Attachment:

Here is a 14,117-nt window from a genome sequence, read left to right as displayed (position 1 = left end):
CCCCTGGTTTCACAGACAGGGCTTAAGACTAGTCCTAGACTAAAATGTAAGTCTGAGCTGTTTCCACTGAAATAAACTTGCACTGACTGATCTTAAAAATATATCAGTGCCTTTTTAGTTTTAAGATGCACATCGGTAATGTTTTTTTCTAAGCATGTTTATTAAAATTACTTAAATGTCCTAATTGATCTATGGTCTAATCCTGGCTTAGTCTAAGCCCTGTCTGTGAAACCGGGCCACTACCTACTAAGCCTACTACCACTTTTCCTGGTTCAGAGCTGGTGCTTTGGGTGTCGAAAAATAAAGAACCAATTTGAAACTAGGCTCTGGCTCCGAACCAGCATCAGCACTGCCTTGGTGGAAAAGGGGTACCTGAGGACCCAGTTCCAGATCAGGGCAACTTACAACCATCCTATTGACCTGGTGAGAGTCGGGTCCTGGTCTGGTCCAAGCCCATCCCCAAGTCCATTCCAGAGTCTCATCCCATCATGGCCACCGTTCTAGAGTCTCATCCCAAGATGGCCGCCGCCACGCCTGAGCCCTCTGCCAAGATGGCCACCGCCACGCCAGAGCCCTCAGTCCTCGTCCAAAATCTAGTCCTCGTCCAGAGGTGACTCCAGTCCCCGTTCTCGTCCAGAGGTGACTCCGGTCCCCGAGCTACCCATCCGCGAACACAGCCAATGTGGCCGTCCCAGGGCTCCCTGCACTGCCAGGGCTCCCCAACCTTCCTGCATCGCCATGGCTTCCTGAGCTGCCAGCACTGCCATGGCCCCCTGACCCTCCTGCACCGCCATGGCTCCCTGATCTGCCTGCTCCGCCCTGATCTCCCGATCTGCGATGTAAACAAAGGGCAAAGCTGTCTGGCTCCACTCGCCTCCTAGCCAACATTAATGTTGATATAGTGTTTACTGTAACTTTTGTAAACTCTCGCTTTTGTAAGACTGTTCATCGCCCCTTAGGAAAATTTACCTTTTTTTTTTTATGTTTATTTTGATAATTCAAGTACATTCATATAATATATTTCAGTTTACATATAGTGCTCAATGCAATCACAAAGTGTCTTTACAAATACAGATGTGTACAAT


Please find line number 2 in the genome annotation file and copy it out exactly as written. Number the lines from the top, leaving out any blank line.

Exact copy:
CCCCTGGTTTCACAGACAGGGCTTAAGACTAGTCCTAGACTAAAATGTAAGTCTGAGCTGTTTCCACTGAAATAAACTTGCACTGACTGATCTTAAAAATATATCAGTGCCTTTTTAGTTTTAAGATGCACATCGGTAATGTTTTTTTCTAAGCATGTTTATTAAAATTACTTAAATGTCCTAATTGATCTATGGTCTAATCCTGGCTTAGTCTAAGCCCTGTCTGTGAAACCGGGCCACTACCTACTAAGCCTACTACCACTTTTCCTGGTTCAGAGCTGGTGCTTTGGGTGTCGAAAAATAAAGAACCAATTTGAAACTAGGCTCTGGCTCCGAACCAGCATCAGCACTGCCTTGGTGGAAAAGGGGTACCTGAGGACCCAGTTCCAGATCAGGGCAACTTACAACCATCCTATTGACCTGGTGAGAGTCGGGTCCTGGTCTGGTCCAAGCCCATCCCCAAGTCCATTCCAGAGTCTCATCCCATCATGGCCACCGTTCTAGAGTCTCATCCCAAGATGGCCGCCGCCACGCCTGAGCCCTCTGCCAAGATGGCCACCGCCACGCCAGAGCCCTCAGTCCTCGTCCAAAATCTAGTCCTCGTCCAGAGGTGACTCCAGTCCCCGTTCTCGTCCAGAGGTGACTCCGGTCCCCGAGCTACCCATCCGCGAACACAGCCAATGTGGCCGTCCCAGGGCTCCCTGCACTGCCAGGGCTCCCCAACCTTCCTGCATCGCCATGGCTTCCTGAGCTGCCAGCACTGCCATGGCCCCCTGACCCTCCTGCACCGCCATGGCTCCCTGATCTGCCTGCTCCGCCCTGATCTCCCGATCTGCGATGTAAACAAAGGGCAAAGCTGTCTGGCTCCACTCGCCTCCTAGCCAACATTAATGTTGATATAGTGTTTACTGTAACTTTTGTAAACTCTCGCTTTTGTAAGACTGTTCATCGCCCCTTAGGAAAATTTACCTTTTTTTTTTTATGTTTATTTTGATAATTCAAGTACATTCATATAATATATTTCAGTTTACATATAGTGCTCAATGCAATCACAAAGTGTCTTTACAAATACAGATGTGTACAAT